Whatever you call it, oatmeal is a stick-to-your-ribs breakfast. Yes, it is high in carbs, but they’re the good kind, aided in their health benefits by all the awesome fiber that’s included.
There are four kinds of oats for cereal:
1. Instant oatmeal. Don’t even go there. Though it is supposed to contain the whole grain, it is so refined that the negatives (higher glycemic index, lower fiber, gluey texture, addition of excessive sugar and salt) outweigh the positives (ease of preparation). Instant oats are made by precooking the oats, then drying and powdering them so that a dash of boiling water will reconstitute them.
2. Quick oats. Not to be confused with instant oats, quick oats are oat pieces that are steamed, rolled, steamed and toasted. This makes them cook faster than old-fashioned oats.
3. Steel cut oats. These are made by chopping oat groats into pieces the size of rice kernels. No rolling here! They take considerably longer to cook than quick oats. Steel-cut oats are also known as coarse-cut oats, pinhead oats, Scotch oats, or Irish oats.
4. Old-fashioned oats. Also known as large flake rolled oats, these are made by simply rolling out whole oat kernels. A huge benefit for me is that I can purchase organic locally grown oats from a nearby farmer as part of my annual grain share. Using a roller attached to my Bosch kitchen center, I can roll my own oats into a serviceable product.
In my experience, steel-cut oats and old-fashioned rolled oats take about the same amount of time to cook–over half an hour. Whoa! Who has time for that every morning? Not I. I often cook a mega-batch on the weekend, then heat up a bowlful each morning in the microwave. A dollop of vanilla yogurt, and I’m good to go in less time than it would take to make instant oatmeal.
Maybe because I grew up on oatmeal most mornings for breakfast, I’ve gotten a little tired of the basic flavor. Besides, one of my goals is to eat 8-10 servings of fruit and vegetables daily, and there’s nary a one in regular oatmeal.
Let me introduce my mega-batch! The only important measurements are in the ratio of water to oats to salt. The rest is personal preference.
Old-Fashioned Porridge with a Twist of Apple
6 cups water. Bring to a boil. Add:
1 teaspoon salt.
While the water is heating, add the following:
2-3 apples, peeled, cored, coarsely chopped
1/2 cup raisins
1/4 cup snipped crystallized ginger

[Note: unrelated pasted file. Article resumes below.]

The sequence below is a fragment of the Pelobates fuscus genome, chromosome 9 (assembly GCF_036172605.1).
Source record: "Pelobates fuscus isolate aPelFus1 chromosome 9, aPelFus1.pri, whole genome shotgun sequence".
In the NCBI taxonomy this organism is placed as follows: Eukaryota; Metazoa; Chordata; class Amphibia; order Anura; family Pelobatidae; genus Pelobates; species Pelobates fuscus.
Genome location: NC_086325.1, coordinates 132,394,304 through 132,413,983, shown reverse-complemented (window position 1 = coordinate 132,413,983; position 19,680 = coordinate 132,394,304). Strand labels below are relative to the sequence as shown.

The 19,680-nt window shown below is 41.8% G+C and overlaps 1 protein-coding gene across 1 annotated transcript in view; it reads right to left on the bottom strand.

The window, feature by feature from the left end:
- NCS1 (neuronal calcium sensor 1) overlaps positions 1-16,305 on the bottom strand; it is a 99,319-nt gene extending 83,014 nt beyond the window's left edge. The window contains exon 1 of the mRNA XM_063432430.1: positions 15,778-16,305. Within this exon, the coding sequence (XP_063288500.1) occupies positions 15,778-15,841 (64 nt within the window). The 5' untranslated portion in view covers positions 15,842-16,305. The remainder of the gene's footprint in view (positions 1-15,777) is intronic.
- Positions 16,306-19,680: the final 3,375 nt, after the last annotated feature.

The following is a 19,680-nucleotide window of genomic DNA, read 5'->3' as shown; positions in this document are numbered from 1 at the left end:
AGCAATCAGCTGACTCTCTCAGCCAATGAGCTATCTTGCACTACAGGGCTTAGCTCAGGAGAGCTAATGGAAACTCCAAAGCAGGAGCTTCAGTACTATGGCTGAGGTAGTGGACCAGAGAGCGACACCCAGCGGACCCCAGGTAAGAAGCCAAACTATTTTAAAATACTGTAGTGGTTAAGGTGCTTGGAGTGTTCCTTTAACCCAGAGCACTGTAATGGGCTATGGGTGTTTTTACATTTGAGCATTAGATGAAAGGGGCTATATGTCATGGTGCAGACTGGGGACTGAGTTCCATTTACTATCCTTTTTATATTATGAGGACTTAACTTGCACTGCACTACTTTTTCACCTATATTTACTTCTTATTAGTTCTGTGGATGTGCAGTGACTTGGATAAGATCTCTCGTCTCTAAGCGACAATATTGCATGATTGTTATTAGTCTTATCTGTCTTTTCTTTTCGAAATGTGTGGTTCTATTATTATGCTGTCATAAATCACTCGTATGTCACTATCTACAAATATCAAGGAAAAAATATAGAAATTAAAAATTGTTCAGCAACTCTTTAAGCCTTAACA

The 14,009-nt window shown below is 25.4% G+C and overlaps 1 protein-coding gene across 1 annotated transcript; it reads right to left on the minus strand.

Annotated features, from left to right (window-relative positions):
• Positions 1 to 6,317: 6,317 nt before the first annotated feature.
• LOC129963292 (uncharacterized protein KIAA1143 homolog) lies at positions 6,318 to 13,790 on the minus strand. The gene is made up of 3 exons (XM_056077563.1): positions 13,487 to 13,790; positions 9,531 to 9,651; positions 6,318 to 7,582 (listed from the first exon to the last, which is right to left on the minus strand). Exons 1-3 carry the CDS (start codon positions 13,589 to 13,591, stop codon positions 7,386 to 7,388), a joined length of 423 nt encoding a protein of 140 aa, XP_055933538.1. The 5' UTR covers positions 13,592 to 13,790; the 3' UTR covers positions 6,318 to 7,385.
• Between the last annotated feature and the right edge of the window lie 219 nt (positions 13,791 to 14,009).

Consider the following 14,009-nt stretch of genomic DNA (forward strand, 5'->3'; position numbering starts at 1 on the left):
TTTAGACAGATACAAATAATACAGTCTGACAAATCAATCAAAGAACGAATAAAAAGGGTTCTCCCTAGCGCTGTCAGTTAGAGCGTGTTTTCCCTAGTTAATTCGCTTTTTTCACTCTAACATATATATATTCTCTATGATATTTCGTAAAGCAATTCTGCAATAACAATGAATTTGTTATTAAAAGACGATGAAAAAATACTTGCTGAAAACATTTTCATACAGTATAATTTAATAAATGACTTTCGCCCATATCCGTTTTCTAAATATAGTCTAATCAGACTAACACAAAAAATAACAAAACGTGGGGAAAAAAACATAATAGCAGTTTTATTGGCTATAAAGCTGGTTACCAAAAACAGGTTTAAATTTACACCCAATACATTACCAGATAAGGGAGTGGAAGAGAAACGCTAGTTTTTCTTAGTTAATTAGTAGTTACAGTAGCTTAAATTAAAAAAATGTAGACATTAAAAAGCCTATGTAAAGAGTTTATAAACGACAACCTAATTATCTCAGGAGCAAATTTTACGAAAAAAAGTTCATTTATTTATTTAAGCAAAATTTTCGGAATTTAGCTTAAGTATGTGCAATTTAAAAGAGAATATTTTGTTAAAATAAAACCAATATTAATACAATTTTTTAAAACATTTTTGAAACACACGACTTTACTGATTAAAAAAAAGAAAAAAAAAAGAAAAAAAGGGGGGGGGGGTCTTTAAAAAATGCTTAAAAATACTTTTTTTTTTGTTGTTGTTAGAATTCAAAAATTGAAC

dash of cinnamon
When the water is boiling and all the other ingredients are in, add:
3 cups old-fashioned rolled oats
Stir and turn down the heat. If I’m headed into the shower at this stage, I turn the heat really low. If I’m poking around the kitchen anyway, I’ll leave it a bit higher, as I’m there to keep an eye on it. When there is no standing water left in the pot, turn off the heat.
Scoop a large serving into a cereal bowl and add yogurt. I find it sweet enough at this stage with the addition of raisins, ginger, and the vanilla yogurt, but if you prefer a bit sweeter, add a dollop of honey.
Katie Hart says
Wow, I make old-fashioned oats for breakfast all the time, and it doesn’t take long as I only cook the oats for 5 minutes after adding them to the boiling water. Maybe because I like them more chewy? I can’t stand quick oats because they end up tasting too cooked.
Interesting. Any old-fashioned (large flake) rolled oats I’ve ever made have taken much longer than 5 minutes, which is about the time I’d allow for quick oats (not instant–blech!) If you’re doing them in five, you must like them a LOT chewier than I do! Have you ever tried making oatmeal with additions?
Katie Hart says
I’ve made crockpot oatmeal with fruit and spices before, but I usually just make it plain and add brown sugar, cinnamon, and milk. I’ve tried mixing in frozen peaches and yogurt, though!
Ah, interesting idea with the ginger. I just premake my steel cut oats and heat them with frozen blueberries then add some cinnamon.
That sounds good, too. I like the kick of the crystallized ginger. Mmm.
Ah, that explains it. I tried some powdered ginger but didn’t notice it at all.